In one of the afternoons of September 2014, accompanied by other researchers from Ateneo de Davao University,[19] Datu Benito Blonto, that time the Municipal Tribal Chieftain of Lake Sebu, shared his version of the Boi Henwu story which was quite similar to Jenita. His version, however, had more details on Boi Henwu’s ascension. In this story, a drought also ravaged the land. After the ordeal with the village people, Boi Henwu was saved by Lemugut Mangay by commanding a huge, black python to serve as a ladder for Boi Henwu. This was Datu Benito’s version of the ascension. He even pointed to the exact spot in the main island of Lake Sebu (the one locals call the “Crocodile Island”) where Boi Henwu was said to have ascended to heaven. Datu Benito also relayed that Kludan, Boi Henwu’s house-help, was so heartbroken about Boi Henwu’s leaving that he dove in the newly-created lake and ruled the kingdom under the lake. The dead villagers were his first subjects. In effect, Kludan became the lord of the Tboli underworld.

Though there are as many versions of the creation of the lake as there are storytellers, a central theme permeates the many versions: that something beautiful can blossom from a tragedy, like a revelation, like the lake of Sebu and its environ.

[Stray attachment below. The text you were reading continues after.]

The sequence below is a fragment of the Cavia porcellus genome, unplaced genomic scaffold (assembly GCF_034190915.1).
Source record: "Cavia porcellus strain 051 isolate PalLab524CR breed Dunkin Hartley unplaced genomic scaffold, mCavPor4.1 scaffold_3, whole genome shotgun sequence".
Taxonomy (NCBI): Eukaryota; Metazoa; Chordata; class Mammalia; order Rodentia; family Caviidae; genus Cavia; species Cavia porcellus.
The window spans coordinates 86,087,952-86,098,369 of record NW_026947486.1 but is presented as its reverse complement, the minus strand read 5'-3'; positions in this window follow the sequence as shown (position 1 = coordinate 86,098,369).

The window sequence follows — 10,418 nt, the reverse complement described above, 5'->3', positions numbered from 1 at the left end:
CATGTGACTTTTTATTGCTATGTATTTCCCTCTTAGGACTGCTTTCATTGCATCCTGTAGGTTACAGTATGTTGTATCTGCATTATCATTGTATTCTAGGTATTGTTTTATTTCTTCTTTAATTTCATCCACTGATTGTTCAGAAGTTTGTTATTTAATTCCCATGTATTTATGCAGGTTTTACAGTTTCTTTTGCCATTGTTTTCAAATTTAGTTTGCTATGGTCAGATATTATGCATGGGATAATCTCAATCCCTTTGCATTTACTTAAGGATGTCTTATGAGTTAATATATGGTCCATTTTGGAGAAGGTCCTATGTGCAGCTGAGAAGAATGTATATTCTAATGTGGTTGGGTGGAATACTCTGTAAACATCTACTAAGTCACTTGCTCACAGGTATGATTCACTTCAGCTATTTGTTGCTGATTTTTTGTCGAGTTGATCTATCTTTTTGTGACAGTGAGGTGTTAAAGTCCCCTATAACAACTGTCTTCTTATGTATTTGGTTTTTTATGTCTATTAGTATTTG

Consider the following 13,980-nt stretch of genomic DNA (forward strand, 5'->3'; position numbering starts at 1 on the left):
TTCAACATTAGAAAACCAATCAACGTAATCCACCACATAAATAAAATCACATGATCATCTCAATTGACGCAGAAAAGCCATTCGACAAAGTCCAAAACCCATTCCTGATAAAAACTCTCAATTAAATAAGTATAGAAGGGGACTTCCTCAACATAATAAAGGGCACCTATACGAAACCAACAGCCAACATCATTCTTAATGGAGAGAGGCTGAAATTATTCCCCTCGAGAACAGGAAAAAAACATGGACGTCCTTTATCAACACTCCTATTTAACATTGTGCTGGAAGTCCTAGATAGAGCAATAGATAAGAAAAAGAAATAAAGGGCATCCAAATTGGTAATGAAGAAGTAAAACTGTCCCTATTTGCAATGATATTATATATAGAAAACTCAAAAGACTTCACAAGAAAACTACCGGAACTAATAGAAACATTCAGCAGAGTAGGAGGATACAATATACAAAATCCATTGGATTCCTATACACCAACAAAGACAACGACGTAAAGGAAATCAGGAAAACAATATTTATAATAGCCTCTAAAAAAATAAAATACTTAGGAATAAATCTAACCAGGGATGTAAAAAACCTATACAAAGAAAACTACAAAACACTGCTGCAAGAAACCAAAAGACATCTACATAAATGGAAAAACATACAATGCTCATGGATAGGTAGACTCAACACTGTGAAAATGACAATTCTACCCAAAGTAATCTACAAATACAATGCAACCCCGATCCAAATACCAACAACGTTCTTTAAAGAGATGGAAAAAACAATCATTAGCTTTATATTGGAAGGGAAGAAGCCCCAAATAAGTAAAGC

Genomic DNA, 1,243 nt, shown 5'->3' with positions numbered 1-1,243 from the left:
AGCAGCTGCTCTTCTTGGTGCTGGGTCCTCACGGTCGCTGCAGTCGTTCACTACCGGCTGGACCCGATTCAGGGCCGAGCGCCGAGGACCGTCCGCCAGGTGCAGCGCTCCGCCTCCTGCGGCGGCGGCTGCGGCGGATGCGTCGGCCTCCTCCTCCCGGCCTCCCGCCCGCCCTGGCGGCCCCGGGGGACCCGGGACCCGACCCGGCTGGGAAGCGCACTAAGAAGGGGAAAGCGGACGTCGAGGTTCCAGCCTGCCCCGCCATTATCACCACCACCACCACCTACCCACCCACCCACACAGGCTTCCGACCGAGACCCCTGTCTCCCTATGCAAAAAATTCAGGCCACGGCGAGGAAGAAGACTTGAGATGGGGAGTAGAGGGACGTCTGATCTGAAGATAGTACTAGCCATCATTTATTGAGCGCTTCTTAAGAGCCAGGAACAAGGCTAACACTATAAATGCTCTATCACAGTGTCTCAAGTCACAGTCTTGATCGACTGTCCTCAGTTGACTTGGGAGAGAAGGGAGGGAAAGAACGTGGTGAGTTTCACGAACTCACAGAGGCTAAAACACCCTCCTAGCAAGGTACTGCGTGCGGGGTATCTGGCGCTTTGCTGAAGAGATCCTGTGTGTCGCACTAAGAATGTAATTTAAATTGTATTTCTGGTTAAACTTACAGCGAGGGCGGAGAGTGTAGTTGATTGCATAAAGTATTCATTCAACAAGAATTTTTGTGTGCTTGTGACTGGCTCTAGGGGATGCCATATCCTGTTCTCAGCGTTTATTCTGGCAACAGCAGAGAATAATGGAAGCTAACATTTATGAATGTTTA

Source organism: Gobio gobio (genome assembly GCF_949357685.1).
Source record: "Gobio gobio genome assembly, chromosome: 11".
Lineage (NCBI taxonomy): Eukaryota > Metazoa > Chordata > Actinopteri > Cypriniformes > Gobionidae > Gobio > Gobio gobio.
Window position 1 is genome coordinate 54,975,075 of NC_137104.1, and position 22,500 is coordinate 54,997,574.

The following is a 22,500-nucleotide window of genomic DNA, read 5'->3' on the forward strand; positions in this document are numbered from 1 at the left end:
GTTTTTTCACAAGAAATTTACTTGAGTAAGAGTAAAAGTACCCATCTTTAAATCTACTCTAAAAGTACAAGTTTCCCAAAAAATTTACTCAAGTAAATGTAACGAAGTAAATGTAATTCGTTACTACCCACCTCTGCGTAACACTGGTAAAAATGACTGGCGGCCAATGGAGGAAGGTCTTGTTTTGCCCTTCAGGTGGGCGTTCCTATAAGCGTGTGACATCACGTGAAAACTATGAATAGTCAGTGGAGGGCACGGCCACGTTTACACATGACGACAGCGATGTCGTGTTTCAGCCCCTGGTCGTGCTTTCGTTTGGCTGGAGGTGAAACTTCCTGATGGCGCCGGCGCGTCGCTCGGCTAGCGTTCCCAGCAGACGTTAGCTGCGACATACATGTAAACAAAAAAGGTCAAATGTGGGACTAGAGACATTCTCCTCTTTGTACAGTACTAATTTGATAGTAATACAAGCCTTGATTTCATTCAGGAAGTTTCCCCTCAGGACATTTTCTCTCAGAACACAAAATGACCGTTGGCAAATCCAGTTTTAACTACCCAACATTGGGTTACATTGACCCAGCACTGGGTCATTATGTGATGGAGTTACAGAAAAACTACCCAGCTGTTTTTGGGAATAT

One thing that struck me in the narratives is the reaction of the people towards S’bu-Boi Henwu, and the house-help who hid the source of water. They perceived it only as a selfish act, deceitful and cunning. As the narrative’s crisis moment, it points to a social value that resources are collective, and  must be shared. According to these versions, S’bu-Boi Henwu should have shared the source of the water. It is a human reaction that the villagers became indignant and furious at how the spring was kept hidden to them. The secrecy was unjust and selfish. In many societies, especially in times of crises, the self should be secondary to the community. One must consider that a Tboli village is not just a community of strangers, but of closely-knit kins. To the villagers, what the woman did was betray her family. The irony here, though, is that their own anger caused their very own destruction. I wonder if  the villagers showed an ounce of restraint and waited for the woman to tell them about the spring, could the destruction of the village have been averted? Was the woman or the frog preparing the villagers for the final ablution?